Reviews for A Big Bed for Little Snow

by Grace Lin

Copyright © Kirkus Reviews, used with permission.

At the beginning of winter, Little Snow's mother fills his big, sky-blue bed with feathers and reminds him that it is "for sleeping, not jumping."Of course, Little Snow cannot resist, and whenever Mommy isn't around, he jumps and jumps. Each time, some feathers fall from his cloud-shaped bed. At one point, he jumps extra high and the bed tears, releasing a sky full of feathers that falls in a blizzard of snow upon a city's rooftops. In what is clearly a companion to Lin's Caldecott Honor book A Big Mooncake for Little Star (2018), this book's color palette consists of a solid white negative space instead of black, and light-blue snowflakes adorn Little Snow's white pajamas. As before, a mischievous little protagonist with Asian features is the cause of a natural phenomenon that readers will recognize with satisfaction. The story is clever but simple, without the extra layers of cultural and natural complexity that made Lin's previous book so exceptional. Lin's gouache illustrations are an echo of that book as well, with Little Snow's pajama edges similarly bleeding into the background. It's still visually intriguing, but this time around, everything feels more stark than luminous. The most delightful spread is the most colorful one, as the snow falls over city buildings full of diverse children peering out the windows, enchanted.A sweet and clever modern myth that may send readers back to its lauded companion. (Picture book. 4-8) Copyright Kirkus Reviews, used with permission.

School Library Journal
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PreS-Gr 1—When Little Snow's mother makes him a big, round bed filled with warm feathers, the boy cannot resist jumping on it despite his Mommy's warning, "Remember…this bed is for sleeping, not jumping." Though he nods in agreement, every time his mom leaves the room, the mischievous tyke pounces. Little by little, tiny feathers escape until one day, a particularly energetic bounce produces a large tear creating an avalanche. "What a lot of feathers fell that day!" A double-spread reveals a panorama of snow-capped buildings with family-filled windows marveling at the snow-filled sky. When his mother notices the deflated bed, she smiles indulgently as the clever child points out that he's saved her the trouble of emptying the old feathers; she need only replace them next year. Both mother and child wear white pajamas with soft blue snowflakes against a stark white background. The plump, round bed is also light blue with a matching blanket and a little brown stuffed toy dachshund that serves as both pillow and cuddly. The endpapers feature white birds in flight against a pale blue sky. This heartwarming story offers a fanciful explanation of snow while capturing the love and playfulness between a mother and son. VERDICT A simple, sweet choice for a winter toddler storytime, bound to be a bedtime favorite.—Barbara Auerbach, Cairo Public Library, NY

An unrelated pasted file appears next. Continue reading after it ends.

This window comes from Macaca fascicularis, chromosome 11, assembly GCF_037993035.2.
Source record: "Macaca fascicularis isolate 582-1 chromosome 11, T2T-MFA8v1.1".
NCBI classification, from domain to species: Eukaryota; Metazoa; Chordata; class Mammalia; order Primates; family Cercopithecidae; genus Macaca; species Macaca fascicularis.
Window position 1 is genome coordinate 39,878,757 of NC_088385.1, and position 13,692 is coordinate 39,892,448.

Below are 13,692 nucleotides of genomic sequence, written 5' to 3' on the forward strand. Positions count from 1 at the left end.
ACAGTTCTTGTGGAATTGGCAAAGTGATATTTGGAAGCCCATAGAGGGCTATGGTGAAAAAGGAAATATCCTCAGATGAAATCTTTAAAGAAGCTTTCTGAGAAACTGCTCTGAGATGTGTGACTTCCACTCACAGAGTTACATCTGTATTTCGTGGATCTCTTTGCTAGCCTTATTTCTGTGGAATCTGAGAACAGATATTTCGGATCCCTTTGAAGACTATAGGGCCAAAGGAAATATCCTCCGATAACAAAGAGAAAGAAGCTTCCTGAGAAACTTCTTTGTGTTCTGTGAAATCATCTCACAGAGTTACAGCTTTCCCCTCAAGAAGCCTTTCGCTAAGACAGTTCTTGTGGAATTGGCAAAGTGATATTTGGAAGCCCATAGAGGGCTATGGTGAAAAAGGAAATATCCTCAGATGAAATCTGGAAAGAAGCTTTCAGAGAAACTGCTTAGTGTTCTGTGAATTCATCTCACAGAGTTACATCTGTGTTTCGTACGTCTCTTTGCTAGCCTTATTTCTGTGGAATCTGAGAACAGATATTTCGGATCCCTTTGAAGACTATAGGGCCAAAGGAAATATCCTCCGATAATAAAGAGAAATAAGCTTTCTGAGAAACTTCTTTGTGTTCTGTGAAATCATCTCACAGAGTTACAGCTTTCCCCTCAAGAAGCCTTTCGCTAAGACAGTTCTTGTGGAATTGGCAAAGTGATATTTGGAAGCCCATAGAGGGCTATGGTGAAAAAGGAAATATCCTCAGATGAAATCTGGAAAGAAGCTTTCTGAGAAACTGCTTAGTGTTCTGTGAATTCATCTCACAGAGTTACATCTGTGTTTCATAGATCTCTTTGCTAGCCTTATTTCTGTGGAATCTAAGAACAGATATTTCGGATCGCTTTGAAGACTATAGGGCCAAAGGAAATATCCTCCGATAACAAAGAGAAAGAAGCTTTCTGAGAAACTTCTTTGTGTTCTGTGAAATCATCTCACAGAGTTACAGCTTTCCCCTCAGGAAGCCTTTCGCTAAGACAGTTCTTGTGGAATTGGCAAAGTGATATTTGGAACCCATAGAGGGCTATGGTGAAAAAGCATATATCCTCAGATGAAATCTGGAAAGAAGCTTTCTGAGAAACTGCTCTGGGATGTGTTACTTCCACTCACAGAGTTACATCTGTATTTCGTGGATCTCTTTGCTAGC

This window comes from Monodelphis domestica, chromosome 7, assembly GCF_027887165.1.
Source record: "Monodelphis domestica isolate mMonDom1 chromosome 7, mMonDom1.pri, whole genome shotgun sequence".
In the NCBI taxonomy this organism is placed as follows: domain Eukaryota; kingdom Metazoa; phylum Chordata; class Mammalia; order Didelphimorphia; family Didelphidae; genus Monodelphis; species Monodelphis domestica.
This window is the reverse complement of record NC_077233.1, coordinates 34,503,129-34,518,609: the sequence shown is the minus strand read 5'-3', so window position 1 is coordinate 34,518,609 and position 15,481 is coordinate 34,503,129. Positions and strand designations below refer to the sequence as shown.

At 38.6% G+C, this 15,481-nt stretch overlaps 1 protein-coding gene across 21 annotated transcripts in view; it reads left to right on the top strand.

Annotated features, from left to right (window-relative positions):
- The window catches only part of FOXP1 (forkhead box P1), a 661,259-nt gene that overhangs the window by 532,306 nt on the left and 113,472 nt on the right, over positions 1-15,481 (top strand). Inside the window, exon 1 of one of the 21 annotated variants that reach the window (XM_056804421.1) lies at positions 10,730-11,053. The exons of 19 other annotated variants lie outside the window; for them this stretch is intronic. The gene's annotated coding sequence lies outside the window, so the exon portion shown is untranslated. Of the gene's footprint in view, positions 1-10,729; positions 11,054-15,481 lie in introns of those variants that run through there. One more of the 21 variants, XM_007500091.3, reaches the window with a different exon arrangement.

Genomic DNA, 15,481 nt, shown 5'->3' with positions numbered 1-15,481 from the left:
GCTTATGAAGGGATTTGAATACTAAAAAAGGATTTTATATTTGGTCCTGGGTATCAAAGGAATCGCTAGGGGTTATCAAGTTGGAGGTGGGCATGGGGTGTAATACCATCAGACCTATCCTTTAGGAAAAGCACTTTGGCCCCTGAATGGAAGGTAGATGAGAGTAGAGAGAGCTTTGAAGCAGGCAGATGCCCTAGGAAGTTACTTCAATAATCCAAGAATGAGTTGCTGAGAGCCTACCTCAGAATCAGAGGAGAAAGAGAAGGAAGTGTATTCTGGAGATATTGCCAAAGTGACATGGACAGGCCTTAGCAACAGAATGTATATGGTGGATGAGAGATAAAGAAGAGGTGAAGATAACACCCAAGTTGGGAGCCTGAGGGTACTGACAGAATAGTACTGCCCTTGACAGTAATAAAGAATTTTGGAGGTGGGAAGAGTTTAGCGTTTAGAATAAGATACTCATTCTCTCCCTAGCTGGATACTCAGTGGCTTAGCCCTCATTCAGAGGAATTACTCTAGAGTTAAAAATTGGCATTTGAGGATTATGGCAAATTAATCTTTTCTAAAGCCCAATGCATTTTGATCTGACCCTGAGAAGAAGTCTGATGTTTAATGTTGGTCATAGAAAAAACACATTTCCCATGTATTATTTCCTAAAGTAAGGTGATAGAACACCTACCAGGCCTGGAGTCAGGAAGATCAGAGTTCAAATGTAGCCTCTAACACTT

Book list
From Booklist, Copyright © American Library Association. Used with permission.

At the start of winter, Little Snow's mother makes him a new bed. It's warm and filled with fluffy feathers, and Mommy knowingly reminds him that the bed is for sleeping, not jumping. Like all mischievous children, Little Snow cannot resist defying his mother, and as soon as he is alone, he does exactly what she said not to: jump, jump, jump! With each jump, a puff of feathers escapes from a split corner of the bouncy, cloud-like bed, but whenever he hears his mother coming, he pretends to be asleep. So it goes all winter, with Little Snow releasing more and more feathers until one day they're all gone and at just the right moment a secret is revealed. Lin's use of color, pattern, and white space stylistically similar to her Caldecott Honor Book A Big Mooncake for Little Star (2018) elegantly foreshadow the surprise. Lin might be onto something with her inventive visual approach, and her fans will appreciate this heartwarming tale of human nature.--Amina Chaudhri Copyright 2010 Booklist

Publishers Weekly
(c) Copyright PWxyz, LLC. All rights reserved

This companion to A Big Mooncake for Little Star, for which Lin won a Caldecott Honor, stars a boy, Little Snow. As his mother fills his puffy, gray-blue bed with feathers at winter’s start, she reminds him that “this bed is for sleeping, not jumping.” Naturally, the minute she leaves (“Little Snow listened to Mommy’s footsteps fade away”) and anytime she is absent, the child leaps onto his cloudlike bunk. When he does, “Tiny feathers squeezed out of his bed and fluttered down.” After a season’s worth of jumping, Little Snow springs so high and lands so hard on the bed that it tears, spilling the feathers. The next spread shows where all those feathers end up; though it’s not too hard to guess where that might be, the revelation charms (and reveals a glimpse of Little Snow’s predecessor). Classically drafted paintings of the child leaping and bouncing with his stuffed dachshund convey the joy of release and weightlessness. Lin skillfully uses the folded and creased snowflake shapes of the mother and child’s matching pajamas to convey the contours of their bodies underneath, giving their clothes a wonderfully otherworldly look. A beguiling contemporary origin story. Ages 4–8. Agent: Rebecca Sherman, Writers House. (Oct.)